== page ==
6. Michael Moore is not an attractive man.

    • that is seriously the only thing i could think of when i watched this. sometimes when i see him i think: gee, he really needs to shave that hobo beard. i get that he is trying to look folksy or whatever, but common.

      and now he shaved his beard and he just looks like some creepy morbidly obese whale with seven thousand chins.

      look i know this is like the least important thing to talk about in terms of the OWS movement, or michael moore, and, like, i shouldnt insult peoples weight, and that ad hominem attacks are really cheap and infantile, but really, he is just so ugly, how can anyone listen to a god damn thing he says?!

  7. “Would someone in the 1% clothe himself solely in items you can buy in a truck stop and cut his hair with a pair of desk scissors? I rest my case. Now if you’ll excuse me, it’s 99 cent chalupas at Taco Bell today and I have $10,000 that’s burning a hole in my pocket.” — Michael Moore.

  8. Gabe makes a good point. Ironically by being so condescending about the 1% (re. “Well, I haven’t seen a list of these good-hearted wall-street folks” etc.) he undermines his, or what should be his, point that it is the political system and laws in this country created inequality and not solely some gelatinous mass of greedy individuals.

    • You know what WAS created by a gelatinous mass of greedy individual?

      Bowling For Columbine.

    • yes, the political system and laws created the space for this massive skewing of wealth and opportunity, but political systems and laws are not neutral things. they are socially constructed institutions that are built by a power system controlled by an elite.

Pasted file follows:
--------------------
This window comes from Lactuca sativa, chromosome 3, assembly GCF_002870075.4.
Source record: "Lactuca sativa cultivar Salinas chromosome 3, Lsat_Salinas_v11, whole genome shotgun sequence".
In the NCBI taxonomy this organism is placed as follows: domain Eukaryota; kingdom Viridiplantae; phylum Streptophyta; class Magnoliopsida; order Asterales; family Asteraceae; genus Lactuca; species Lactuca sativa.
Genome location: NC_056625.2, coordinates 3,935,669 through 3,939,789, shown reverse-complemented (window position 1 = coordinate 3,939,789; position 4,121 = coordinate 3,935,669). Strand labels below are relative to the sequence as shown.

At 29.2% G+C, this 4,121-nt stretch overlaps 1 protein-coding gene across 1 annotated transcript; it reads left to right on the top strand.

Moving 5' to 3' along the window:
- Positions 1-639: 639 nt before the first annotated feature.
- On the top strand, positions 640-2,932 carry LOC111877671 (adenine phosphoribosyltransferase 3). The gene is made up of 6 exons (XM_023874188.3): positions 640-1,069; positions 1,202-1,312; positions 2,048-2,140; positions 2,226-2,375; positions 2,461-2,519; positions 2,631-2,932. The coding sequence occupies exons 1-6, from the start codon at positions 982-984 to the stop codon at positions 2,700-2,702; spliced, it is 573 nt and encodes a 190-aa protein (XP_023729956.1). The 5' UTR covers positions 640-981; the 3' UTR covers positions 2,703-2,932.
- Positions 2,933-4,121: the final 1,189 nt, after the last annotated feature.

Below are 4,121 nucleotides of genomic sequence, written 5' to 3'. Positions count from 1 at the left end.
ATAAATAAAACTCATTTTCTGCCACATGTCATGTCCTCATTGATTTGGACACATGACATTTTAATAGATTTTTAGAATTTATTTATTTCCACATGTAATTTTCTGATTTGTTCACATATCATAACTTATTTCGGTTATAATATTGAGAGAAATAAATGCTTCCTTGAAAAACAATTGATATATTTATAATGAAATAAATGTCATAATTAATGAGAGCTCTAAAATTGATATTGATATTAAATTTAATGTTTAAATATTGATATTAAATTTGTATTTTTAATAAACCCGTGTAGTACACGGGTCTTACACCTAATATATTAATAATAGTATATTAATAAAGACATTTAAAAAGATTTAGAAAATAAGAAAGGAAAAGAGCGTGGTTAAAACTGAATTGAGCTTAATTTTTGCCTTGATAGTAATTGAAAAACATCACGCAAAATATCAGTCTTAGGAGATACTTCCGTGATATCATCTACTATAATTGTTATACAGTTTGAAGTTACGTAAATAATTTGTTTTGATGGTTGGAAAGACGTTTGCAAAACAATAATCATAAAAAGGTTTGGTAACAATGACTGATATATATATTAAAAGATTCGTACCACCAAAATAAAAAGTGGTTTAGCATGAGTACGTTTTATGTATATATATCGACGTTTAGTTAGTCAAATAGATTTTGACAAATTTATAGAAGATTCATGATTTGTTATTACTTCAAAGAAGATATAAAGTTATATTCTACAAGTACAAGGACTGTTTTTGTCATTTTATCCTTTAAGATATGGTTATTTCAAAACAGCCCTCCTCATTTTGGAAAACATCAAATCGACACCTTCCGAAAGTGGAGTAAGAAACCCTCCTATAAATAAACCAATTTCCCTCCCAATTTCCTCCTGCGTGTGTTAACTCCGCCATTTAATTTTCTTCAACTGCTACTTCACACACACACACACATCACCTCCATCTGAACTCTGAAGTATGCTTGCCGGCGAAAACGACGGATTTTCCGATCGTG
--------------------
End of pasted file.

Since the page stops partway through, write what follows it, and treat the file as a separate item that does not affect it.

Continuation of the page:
• also, as a side note, i appreciate the fact that many wealthy people are “willing” to take a tax hike, but at the same time, fuck that framing of the issue. it shouldn’t be about how great these rich guys are for being “willing” to have their taxes raised, it should be able how that’s the only way for the larger economy to fucking FUNCTION. that’s a different conversation with a different rhetorical narrative that moves it beyond how wonderful these individuals are for wanting to share their largesse with the little people into the realm of how an economy needs to be taxed and regulated in order for society to remotely function in a sustainable manner.

        • I like whenever the word “willing” is used in conjunction with tax hike. As if taxes were optional and it is their decision wether or not they go up. Although in a way it is because the rich control politics which…nevermind my brain hurts and I have to go work to pay my taxes.

        • There are not enough rich people for us to tax our way back to solvency. It’s a big ol’ complicate mess. When roughly half the population is not paying income taxes (they’re paying taxes in other ways I fully acknowledge) you’ve got a pretty big hole in your revenue stream.

          But taxing rich people at super high rates doesn’t work especially with the current tax attorney’s wet dream of an impenetrable, arcane, impossible to decipher tax code. There are so many ways to hide your income or just shift it out of the country that even with a high rate on the top, they will still be able to NOT pay it (see GE, Jack Welch). Scrap the tax code and go with a set of progressive (small on the bottom big on the top) zero deduction/loopholes tax rates and we might see some movement. Otherwise we’re just spitting in the wind.

          And this is not directed at any one person but here goes. The whole concept of The 1% is bullshit. Income is just one measure of wealth as one commenter has said. However, the people who make up the different percentages in the Lorenz curve (income inequality graph for you ECON nerds) move around. The bottom 20% today will likely be the top 20% in a few years. Think of how poor you are in college or grad school (I’m an insufferable grad student right now). You are super poor! I’m negative poor, Louis CK I’ve gotta make a buncha money just to be at zero poor. But as most people go through work life their income increases and they accumulate wealth, even people without college or advance degrees (seniority, etc.).

      • I agree with you. But all of his grandstanding has the counterintuitive effect of placing the majority of the blame on the ‘greed of wall street’ rather than 30 years of trickle down tax policy and an ideology that regulation is inherently bad for business (which stimulated the greed). This ideology does not necessarily strike me as bipartisan, and thus I think that voting matters. And I wish he would use his pulpit to tell people to vote, something they didn’t do in 2010, rather than condescending the 1%.